Jurgen Klopp has always possessed one of the finest minds in football.
His ‘gegenpressing’ system brought Borussia Dortmund two Bundesliga titles and an appearance in the Champions League final.
And now the Liverpool boss is proving himself to be ahead of the curve once again by introducing brain training to his players.
SIGN UP NOW
Want to become a GMS writer? Sign up now and submit a 250-word test article: http://gms.to/haveyoursay4
Southampton manager Ronald Koeman was actually the first to bring Life Kinetik to the Premier League. It’s a training technique designed to improve the brain’s physical, cognitive and perceptual skills through a series of exercises.
The concern that players spending hours on their phones or with Beats headphones stuck over their ears is having an impact on their on-pitch communication is genuine.
Koeman recently told a conference: “Communication on the pitch is so important, even if it is just to help your team-mates and say ‘time’ or ‘turn!’ ... For young players it is all about themselves and less about communication with the rest of the players,” per The Guardian.
Klopp used the training tool at Dortmund and is planning to instate it at Liverpool, where his team have shown glimpses of being able to crack the top four.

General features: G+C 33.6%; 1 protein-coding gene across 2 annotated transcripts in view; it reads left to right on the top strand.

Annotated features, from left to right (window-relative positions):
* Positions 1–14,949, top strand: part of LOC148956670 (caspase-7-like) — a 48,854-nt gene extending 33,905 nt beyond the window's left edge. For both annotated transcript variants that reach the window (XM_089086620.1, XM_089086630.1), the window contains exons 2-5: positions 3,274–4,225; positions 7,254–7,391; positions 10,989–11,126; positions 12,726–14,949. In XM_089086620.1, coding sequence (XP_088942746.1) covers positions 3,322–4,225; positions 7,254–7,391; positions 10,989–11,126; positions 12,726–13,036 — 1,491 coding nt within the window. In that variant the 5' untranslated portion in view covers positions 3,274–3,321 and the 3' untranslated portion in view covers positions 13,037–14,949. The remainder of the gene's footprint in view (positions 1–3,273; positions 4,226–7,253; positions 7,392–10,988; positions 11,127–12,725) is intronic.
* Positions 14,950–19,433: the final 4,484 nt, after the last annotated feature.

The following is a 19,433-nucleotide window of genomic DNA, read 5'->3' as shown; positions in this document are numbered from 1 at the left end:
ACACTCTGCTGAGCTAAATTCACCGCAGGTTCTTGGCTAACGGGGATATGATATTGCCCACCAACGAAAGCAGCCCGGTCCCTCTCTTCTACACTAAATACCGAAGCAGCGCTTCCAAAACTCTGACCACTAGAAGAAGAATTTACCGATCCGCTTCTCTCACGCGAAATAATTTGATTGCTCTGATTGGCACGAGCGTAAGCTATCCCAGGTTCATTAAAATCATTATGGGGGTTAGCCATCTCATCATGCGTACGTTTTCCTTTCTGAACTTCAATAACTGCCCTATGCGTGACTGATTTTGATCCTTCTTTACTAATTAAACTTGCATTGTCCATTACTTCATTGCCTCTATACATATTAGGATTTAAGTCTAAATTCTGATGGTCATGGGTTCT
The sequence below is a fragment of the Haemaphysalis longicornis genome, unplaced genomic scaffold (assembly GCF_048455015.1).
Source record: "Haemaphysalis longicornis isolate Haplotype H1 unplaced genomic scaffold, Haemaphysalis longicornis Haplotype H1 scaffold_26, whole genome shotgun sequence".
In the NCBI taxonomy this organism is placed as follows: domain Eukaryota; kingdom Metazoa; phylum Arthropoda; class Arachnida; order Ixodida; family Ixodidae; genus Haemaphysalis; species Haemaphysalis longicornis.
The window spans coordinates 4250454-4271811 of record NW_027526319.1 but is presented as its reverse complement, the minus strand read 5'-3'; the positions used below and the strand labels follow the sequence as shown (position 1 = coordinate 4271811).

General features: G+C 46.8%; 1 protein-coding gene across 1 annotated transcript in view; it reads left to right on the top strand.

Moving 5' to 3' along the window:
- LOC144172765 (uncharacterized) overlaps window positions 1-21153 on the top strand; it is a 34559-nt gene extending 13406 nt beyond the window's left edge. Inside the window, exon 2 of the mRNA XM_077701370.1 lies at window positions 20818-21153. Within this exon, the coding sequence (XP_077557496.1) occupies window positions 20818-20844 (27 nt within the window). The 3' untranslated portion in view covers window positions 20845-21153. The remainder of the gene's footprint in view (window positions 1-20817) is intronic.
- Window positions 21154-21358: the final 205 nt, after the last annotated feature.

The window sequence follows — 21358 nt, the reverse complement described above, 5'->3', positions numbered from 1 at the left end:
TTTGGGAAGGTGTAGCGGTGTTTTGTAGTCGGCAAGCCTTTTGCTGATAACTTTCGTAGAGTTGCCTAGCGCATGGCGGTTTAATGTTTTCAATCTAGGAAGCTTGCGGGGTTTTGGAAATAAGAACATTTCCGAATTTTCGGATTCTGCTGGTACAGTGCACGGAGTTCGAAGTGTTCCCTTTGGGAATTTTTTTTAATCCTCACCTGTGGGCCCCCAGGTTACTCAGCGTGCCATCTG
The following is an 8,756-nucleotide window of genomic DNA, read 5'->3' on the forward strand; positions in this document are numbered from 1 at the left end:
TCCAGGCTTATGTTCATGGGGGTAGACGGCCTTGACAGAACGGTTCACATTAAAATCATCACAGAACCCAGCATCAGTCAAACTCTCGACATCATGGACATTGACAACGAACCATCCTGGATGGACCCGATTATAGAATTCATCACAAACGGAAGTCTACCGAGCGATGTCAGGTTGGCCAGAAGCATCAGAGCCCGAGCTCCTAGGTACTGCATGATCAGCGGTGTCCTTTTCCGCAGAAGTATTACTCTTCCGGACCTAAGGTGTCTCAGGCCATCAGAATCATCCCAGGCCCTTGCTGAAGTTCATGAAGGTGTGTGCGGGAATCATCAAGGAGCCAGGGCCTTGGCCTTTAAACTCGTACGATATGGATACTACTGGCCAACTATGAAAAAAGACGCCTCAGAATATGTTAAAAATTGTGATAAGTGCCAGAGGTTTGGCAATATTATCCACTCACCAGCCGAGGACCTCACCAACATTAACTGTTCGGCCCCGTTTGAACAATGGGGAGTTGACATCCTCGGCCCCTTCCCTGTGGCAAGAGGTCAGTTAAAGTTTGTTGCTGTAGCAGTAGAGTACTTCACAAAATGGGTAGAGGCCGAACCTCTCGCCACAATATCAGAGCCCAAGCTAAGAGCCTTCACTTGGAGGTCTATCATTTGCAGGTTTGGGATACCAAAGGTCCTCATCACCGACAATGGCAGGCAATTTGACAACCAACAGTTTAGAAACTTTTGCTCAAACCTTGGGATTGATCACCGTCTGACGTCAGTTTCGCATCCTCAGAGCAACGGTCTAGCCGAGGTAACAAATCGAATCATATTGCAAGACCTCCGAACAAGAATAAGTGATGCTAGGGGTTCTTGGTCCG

Life Kinetic was founded by Horst Lutz, who believes it gives football players a different and exciting challenge.
“The idea is to make the most of our brains, making new connections between our neurons by doing things we haven’t done before,” Lutz explained. “For footballers, the main focus is reaction speed and [making] fewer errors.”
Lack of interaction
Watching football players arrive at stadiums with huge, £300 headphones clamping their ears is a common sight nowadays.
And if they’re turning up with the headphones on, surely that means they travelled on the coach wearing them, too.
It certainly makes you wonder whether the modern world has an impact on players’ interactions with one another on the pitch. Communication is one of the most important aspects of building a successful football team but it they can’t communicate, they stand no chance.
It seems daft that communication techniques are even being introduced.
One exercise that Life Kinetic uses sees participants throwing a ball towards a partner and shouting which hand it must be caught in. The partner must step forward with the opposite leg to catch the ball.
Whether it will catch on in England remains to be seen. In Germany, one of the most advanced sporting countries in the world, Hamburg are one of a number of football teams to use it.
The national hockey and volley teams also use it, as do skiers. And it’s not just beneficial in sport, either.
The technique can be found in schools and old people’s homes.
If it works for Germany, the reigning football world champions, it’s quite surprising that it’s taken this long for Premier League clubs to start using it.